Bancor, the world’s largest decentralised network for digital currencies, announced today it is launching a network of blockchain-based community currencies in Kenya aimed at combating poverty through stimulation of local and regional commerce and peer-to-peer collaboration. The new project—which enables Kenyan communities to create and manage their own digital tokens—will utilise blockchain technologies to break down barriers that have historically hindered the use of community currencies worldwide, despite their documented benefits to community members.

Ruddick and his team will utilise the Bancor Protocol to expand Grassroots’ existing paper currency system into a blockchain-based network that aims to reduce poverty and create stable markets through the use and appreciation of local currencies.

Bancor is seeding the initial currencies by contributing capital generated from its $153 million token sale in June 2017. The Bancor Network allows anyone to create digital currencies that hold one or more balances in a connected currency. This enables integrated currencies to be interchangeable for one another, without the need for a counterpart. The currencies also feature built-in mechanisms to algorithmically calculate prices based on the currency’s supply, which adjusts dynamically to its use. These unique innovations are already being used to process over $20 million daily in digital currency conversions via the Bancor Network, and are now being rolled out to disadvantaged communities across Kenya. Project plans include:

  • First pilots to launch in Kawangware and Kibera, the two largest slums in Kenya
  • Grassroots will tap its network of local businesses to circulate the currency by offering discounts and other benefits to customers who use it to transact
  • As more people buy and hold the local currency, its market cap will increase, creating wealth and purchasing power for its holders
  • Supporters or anyone (including community members) can buy and sell the community currencies, with transactions processed via the open-source Bancor Protocol, using other cryptocurrencies or a major credit card, allowing users globally to support the communities from afar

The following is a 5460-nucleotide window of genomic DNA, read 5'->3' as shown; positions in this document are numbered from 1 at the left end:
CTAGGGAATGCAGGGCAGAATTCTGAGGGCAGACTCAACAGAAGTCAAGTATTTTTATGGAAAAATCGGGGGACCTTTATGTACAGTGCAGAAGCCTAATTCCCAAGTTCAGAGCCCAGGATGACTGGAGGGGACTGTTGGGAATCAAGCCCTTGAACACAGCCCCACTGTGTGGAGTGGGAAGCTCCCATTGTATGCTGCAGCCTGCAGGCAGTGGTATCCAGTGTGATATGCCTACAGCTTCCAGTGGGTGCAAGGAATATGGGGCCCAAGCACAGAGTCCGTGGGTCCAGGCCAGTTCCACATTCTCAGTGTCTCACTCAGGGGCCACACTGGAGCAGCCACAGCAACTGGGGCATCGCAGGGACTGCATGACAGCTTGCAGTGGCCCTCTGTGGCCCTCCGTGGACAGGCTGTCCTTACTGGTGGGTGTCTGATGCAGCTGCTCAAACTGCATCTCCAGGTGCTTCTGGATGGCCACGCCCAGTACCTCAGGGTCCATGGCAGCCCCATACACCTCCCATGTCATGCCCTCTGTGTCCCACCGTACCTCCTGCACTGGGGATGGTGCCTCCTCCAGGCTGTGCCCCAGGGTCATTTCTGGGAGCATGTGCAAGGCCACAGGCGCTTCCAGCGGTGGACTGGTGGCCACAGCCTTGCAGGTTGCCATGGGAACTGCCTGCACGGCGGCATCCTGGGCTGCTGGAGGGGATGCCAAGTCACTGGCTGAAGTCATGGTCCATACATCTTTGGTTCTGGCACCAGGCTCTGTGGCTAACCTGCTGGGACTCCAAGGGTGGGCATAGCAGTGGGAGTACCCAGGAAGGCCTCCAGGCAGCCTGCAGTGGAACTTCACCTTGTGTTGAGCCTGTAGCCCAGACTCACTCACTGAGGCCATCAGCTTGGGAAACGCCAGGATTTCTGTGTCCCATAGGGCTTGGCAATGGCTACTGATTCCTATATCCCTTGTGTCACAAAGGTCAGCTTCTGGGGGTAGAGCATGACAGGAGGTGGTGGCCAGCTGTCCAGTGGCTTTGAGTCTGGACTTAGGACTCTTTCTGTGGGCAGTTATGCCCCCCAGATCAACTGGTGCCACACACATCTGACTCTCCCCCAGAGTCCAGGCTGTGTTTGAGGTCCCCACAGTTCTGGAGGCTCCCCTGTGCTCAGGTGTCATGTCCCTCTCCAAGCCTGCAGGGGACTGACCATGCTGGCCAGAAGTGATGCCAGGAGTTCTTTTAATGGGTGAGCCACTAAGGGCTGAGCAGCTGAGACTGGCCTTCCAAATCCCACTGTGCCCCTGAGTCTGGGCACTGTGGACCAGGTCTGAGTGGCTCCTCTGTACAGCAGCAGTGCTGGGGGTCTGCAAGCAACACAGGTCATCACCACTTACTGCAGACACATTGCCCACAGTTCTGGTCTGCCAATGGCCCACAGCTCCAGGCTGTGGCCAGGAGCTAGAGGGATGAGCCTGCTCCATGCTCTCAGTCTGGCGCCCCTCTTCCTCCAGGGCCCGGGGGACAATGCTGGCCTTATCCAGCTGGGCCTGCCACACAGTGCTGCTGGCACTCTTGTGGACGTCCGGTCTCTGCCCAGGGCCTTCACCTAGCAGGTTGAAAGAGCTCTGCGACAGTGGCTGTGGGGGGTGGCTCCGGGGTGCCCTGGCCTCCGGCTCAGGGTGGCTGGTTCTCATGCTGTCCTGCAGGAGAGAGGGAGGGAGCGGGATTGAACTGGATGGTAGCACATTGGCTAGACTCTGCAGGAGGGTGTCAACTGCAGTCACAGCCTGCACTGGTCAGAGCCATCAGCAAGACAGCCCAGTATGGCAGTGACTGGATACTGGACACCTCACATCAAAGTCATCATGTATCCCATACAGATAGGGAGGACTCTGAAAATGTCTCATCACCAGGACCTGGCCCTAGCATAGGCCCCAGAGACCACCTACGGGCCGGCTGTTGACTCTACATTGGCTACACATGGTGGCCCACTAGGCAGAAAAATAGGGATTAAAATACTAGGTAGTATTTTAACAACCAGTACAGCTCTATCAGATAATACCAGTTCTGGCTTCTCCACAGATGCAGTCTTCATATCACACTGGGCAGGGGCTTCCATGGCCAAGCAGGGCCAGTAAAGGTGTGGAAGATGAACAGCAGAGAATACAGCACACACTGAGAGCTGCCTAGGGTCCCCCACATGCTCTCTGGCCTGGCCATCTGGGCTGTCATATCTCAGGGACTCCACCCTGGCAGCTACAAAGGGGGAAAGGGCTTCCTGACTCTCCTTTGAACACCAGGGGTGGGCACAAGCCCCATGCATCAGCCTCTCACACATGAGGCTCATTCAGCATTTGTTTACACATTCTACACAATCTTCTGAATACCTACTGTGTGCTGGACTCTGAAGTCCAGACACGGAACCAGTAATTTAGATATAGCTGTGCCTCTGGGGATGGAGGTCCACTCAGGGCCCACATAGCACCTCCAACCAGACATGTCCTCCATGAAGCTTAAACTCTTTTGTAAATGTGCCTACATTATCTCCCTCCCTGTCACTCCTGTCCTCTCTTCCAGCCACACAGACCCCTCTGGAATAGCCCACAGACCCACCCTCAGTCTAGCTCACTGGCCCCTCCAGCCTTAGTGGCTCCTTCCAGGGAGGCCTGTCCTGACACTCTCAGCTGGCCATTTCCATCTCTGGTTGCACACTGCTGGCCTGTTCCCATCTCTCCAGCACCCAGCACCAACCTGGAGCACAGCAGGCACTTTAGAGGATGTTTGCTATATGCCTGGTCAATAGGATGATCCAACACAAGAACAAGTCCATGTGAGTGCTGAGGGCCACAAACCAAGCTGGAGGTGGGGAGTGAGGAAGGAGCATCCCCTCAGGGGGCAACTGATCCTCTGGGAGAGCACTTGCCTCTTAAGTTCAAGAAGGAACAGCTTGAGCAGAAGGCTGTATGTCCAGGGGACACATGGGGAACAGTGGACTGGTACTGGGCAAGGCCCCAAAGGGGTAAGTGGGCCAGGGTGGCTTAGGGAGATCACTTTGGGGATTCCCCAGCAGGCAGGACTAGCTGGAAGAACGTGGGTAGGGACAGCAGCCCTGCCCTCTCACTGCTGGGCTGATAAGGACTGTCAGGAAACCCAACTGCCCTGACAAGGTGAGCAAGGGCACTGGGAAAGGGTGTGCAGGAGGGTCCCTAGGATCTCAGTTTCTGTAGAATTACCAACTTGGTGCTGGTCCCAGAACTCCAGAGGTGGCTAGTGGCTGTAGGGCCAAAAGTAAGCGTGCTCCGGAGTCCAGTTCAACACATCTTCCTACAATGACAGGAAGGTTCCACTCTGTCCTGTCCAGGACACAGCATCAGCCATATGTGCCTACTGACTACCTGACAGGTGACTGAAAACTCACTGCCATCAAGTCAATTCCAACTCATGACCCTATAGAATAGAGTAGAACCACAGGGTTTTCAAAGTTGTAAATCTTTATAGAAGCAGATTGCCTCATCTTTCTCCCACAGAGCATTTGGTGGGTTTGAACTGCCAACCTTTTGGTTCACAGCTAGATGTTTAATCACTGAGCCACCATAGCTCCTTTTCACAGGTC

• A balance in a stabilised “parent” cryptocurrency that is under development will be initially pegged to the National Currency (the Kenyan Shilling) and enable convertibility between the network of local currencies at algorithmically calculated prices

Ruddick, an American-born physicist who has lived in Kenya over a decade, was previously jailed by authorities while building Grassroots Economics’ community currency network, which he later relaunched in partnership with the Kenyan government. Both he and the Bancor team have been outspoken on the potential of community currencies to combat global poverty using a bottom-up approach to sustainable economic development. Their efforts are part of a recent wave of groups which aim to use blockchain and smart contracts to build the next generation of aid and impact investing tools. Ruddick and other members of the Bancor team recently attended an international summit of blockchain, economic and non-profit leaders in Zurich, sponsored by UBS and Stanford University, to design “smart” impact bond instruments that bridge into the crypto-economic mechanisms of blockchain technologies.

Bancor’s founding team previously launched a community currency pilot in Israel serving local mothers. At its peak, the pilot processed over 1,000 transactions per day, though activity eventually tapered off due to the currency not being transferrable outside the community of mothers—a problem that Bancor’s technology aims to solve.

“We have seen the crypto world generate roughly $300 billion for new currencies, and we believe the same mechanics can be applied to help communities create wealth on a local level through the use of blockchain-based community currencies that fill regional trade gaps, enable basic income and food security, and promote thriving local and interconnected global markets,” says Galia Benartzi, Co-founder of Bancor.